Joni Adamson, “Ecocriticism, Environmental Justice, and Rights of Nature”
Subhankar Banerjee, “Art as Long Environmentalism”
Alan Braddock, “Historical Art, Ecology, and Implication”
T.J. Demos, “Ecology-as-Intrasectionality”
Stephen Eisenman, “Art History, Time and the Anthropocene”
Jessica Horton, “Ecolonial Holism”
Sarah Kanouse, “Going Outside, Beyond the Frame”
Ecocriticism, let’s admit, is not a word that sings. It is a bristly mouthful, a dozen letters that take too long to say. Nor is it a word that yields its meaning easily. When my institution mounted an exhibition using ecocriticism to approach American art (Nature’s Nation: American Art and Environment, cocurated with Alan C. Braddock), we conducted an advance survey to gauge perceptions of the term—and a significant sample understood it to mean the practice of criticizing the environment. In fact, there is a kind of truth in both the unmelodious sound of the word and its contrary associations. It is a discordant word for a discordant time and situation. No wonder some might take “ecocriticism” at face value, considering the relentless onslaught of dire environmental news. We have lost the smooth functioning, as Timothy Morton calls it, of global ecological systems, humming along silently in the background throughout human history and presumed impervious to change. The systems have broken down—and we, as the agents of that change, are left to struggle to make sense of the crisis and offer some redress. This is where ecocriticism, whatever its phonetic and connotative challenges, becomes a necessary term, and practice. Indeed, it always has been, considering the vast compass of life on earth, but it is only now, at a time of existential duress, that we are coming to recognize it.
How, then, to define ecocriticism? At the outset of a conference held in conjunction with Nature’s Nation to capture some of the wider temporal, geographical, and methodological range of the practice in visual culture (Picture Ecology: Art and Ecocriticism in Planetary Perspective, to be published in 2020), I offered what seems, in retrospect, a rather inadequate definition: ecocriticism is cultural analysis that, against the usual anthropocentric mode of the humanities, attends more broadly to environmental history and conditions and to considerations of ecology—the study of living beings in relation to their surroundings. It also engages how humans have differently construed and been inflected by these things across time and cultures. This may seem a lot—another mouthful—but what was missing, as the succeeding papers made clear, was acknowledgment of the centrality of social politics, particularly environmental justice, to the practice, as well as an admission of ecocriticism’s inherent complexity and contingency—the way it recapitulates its essential subject, ecology, in the radical interconnectedness of its operations and concerns.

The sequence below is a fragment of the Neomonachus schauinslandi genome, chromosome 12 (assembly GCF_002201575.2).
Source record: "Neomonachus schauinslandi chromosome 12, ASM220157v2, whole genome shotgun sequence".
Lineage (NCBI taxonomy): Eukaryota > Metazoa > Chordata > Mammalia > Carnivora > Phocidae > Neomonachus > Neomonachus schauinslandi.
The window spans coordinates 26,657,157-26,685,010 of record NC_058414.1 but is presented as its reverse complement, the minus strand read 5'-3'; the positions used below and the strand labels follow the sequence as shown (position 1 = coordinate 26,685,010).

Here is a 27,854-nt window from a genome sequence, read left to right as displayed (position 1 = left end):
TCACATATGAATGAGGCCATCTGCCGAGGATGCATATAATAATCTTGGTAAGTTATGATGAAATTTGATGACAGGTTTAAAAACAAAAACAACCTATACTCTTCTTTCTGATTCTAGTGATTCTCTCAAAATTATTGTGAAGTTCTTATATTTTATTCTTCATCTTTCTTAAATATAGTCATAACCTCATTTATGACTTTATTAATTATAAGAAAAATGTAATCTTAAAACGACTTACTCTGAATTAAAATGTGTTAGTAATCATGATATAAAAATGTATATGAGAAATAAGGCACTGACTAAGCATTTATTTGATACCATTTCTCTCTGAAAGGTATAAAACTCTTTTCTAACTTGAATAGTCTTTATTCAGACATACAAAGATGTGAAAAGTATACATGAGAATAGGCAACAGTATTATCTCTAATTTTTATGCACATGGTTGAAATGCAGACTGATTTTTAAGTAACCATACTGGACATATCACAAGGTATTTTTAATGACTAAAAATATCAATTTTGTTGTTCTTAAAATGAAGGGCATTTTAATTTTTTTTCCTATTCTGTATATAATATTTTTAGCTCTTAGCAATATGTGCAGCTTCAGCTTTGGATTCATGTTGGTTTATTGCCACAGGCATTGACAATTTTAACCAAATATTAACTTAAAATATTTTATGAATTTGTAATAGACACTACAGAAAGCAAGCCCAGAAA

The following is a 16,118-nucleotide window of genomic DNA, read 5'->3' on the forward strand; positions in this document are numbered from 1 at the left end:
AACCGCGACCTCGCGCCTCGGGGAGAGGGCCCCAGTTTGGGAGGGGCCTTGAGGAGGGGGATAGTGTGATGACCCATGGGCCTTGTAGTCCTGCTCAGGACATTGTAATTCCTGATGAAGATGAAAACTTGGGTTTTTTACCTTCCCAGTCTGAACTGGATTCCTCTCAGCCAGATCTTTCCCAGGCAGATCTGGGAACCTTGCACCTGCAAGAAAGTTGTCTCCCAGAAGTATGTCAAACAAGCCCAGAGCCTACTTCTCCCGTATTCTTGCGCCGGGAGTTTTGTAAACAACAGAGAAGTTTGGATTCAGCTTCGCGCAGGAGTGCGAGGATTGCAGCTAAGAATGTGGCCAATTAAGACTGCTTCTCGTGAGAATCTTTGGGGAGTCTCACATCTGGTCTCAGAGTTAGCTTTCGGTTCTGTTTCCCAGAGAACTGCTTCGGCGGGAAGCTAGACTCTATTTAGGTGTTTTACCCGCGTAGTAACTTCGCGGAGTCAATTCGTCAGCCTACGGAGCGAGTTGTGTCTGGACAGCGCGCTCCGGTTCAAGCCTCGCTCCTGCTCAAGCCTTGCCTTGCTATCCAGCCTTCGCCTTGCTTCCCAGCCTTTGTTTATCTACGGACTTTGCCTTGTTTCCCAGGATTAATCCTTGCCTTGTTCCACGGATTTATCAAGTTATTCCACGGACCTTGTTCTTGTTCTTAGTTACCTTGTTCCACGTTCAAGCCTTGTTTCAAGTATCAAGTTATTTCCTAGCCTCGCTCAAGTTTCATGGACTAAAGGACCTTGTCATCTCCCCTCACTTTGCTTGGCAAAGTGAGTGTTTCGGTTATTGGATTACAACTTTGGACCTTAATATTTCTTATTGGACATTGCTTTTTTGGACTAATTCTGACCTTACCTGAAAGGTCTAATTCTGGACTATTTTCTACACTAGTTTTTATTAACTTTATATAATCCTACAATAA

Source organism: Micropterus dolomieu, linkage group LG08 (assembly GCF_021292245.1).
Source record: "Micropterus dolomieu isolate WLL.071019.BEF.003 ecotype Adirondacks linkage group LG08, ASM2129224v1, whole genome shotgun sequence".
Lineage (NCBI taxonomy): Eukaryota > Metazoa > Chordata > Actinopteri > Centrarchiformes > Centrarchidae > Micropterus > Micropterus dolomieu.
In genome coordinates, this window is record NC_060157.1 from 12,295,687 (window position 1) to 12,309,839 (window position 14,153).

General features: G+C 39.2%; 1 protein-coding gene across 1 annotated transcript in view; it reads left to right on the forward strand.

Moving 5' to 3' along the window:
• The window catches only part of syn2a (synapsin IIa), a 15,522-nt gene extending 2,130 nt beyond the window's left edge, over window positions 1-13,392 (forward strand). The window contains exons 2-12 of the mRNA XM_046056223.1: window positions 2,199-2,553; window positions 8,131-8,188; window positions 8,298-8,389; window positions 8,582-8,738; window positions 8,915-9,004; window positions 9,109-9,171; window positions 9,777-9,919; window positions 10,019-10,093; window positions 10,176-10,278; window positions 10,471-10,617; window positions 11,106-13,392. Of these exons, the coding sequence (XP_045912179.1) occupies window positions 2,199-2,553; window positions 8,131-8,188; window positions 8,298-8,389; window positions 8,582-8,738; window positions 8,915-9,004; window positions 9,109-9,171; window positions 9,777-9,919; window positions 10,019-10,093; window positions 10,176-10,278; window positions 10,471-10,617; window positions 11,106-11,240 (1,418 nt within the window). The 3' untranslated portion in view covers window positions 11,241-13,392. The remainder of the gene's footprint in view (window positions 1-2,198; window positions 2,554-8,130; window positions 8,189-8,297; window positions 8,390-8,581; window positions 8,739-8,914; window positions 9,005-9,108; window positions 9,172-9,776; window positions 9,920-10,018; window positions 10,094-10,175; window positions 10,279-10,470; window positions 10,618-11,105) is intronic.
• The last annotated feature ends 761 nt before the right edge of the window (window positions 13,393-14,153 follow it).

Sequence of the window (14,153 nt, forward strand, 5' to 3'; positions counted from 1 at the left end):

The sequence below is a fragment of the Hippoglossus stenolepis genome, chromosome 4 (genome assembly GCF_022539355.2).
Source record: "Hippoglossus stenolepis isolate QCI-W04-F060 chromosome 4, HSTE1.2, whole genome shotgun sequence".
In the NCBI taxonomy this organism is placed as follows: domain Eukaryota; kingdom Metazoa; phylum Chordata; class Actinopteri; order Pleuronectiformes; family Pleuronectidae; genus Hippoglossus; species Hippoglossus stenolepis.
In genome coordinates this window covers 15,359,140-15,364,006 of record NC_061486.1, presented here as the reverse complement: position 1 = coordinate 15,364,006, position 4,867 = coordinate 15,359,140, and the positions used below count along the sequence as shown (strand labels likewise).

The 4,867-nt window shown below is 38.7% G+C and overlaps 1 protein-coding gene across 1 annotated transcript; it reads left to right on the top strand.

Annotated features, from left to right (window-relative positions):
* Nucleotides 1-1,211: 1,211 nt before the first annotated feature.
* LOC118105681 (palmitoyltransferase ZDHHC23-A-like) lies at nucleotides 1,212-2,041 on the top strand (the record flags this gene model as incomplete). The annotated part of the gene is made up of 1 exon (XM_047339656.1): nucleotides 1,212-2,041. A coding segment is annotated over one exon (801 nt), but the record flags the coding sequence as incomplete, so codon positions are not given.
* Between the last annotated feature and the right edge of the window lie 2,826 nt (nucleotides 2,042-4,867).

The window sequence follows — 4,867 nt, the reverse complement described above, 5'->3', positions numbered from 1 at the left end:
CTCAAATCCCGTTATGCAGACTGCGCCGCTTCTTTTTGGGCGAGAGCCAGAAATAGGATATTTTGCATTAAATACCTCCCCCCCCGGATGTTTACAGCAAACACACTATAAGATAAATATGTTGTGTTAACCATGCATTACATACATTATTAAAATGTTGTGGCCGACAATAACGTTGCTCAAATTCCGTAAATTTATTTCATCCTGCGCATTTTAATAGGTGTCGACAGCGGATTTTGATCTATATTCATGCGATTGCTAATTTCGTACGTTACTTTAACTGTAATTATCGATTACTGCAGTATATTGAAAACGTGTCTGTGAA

A more satisfying definition therefore entails important ethical and often activist dimensions relating to both human and other-than-human life. We all know the world is hurtling toward heat and hell, and we know that the nation-state of our common interest has had more to do with it than any other. Four collectively devastating books chart this path: Elizabeth Kolbert, The Sixth Extinction: An Unnatural History (2014) lays out the unprecedented scope of the changes; Nathaniel Rich, Losing Earth: A Recent History (2019) articulates how much we—US Americans—might have done to forestall them; Rob Nixon, Slow Violence and the Environmentalism of the Poor (2011) explores environmental justice within a necessary transnational frame; and David Wallace-Wells, The Uninhabitable Earth: Life After Warming (2019) offers a terrifying glimpse of futures to come. Only Nixon’s book is ecocritical per se, yet together these texts limn the horizon that makes ecocriticism so relevant. From our own disciplinary perch, approaching art ecocritically affords distinctive insight into current and previous worldviews, allowing us to contextualize and contend with the troubled epistemologies and ideologies that informed our path to the present, while encouraging more enlightened—just, ecumenical, and sustainable—ways forward. But hurry. Even the redoubtable Sir David Attenborough, ninety-three and until now no outspoken radical, ends the first episode of Our Planet (2019), the first environmentally woke nature series, with the astonishing statement, “What we do in the next twenty years will determine the future for all life on earth.” However dissonant the word, ecocriticism in all its complex, interrelated dimensions, seems undeniably critical to our future.1
The variety of contributions that follow, by art practitioners and scholars, Americanist and otherwise, consider a range of ecocritical approaches and issues. What unifies them is a shared commitment to approaching environmental criticism in ethical terms—to exploring not just how an ecological perspective might help us newly understand visual culture, and culture itself, but why it matters in moral, and increasingly practical, ways that both engage and extend beyond the cultural, temporal, and species-specific focus of art’s makers and subjects.
Cite this article: Karl Kusserow, “Ecocriticism,” introduction for Bully Pulpit, Panorama: Journal of the Association of Historians of American Art 5, no. 1 (Spring 2019), https://doi.org/10.24926/24716839.1703.
- For the latest in a series of definitive apocalyptic reports, see, on biodiversity, https://www.ipbes.net/news/Media-Release-Global-Assessment and https://www.ipbes.net/news/ipbes-global-assessment-summary-policymakers-pdf; and on climate, https://www.ipcc.ch/sr15. ↵
About the Author(s): Karl Kusserow is John Wilmerding Curator of American Art at the Princeton University Art Museum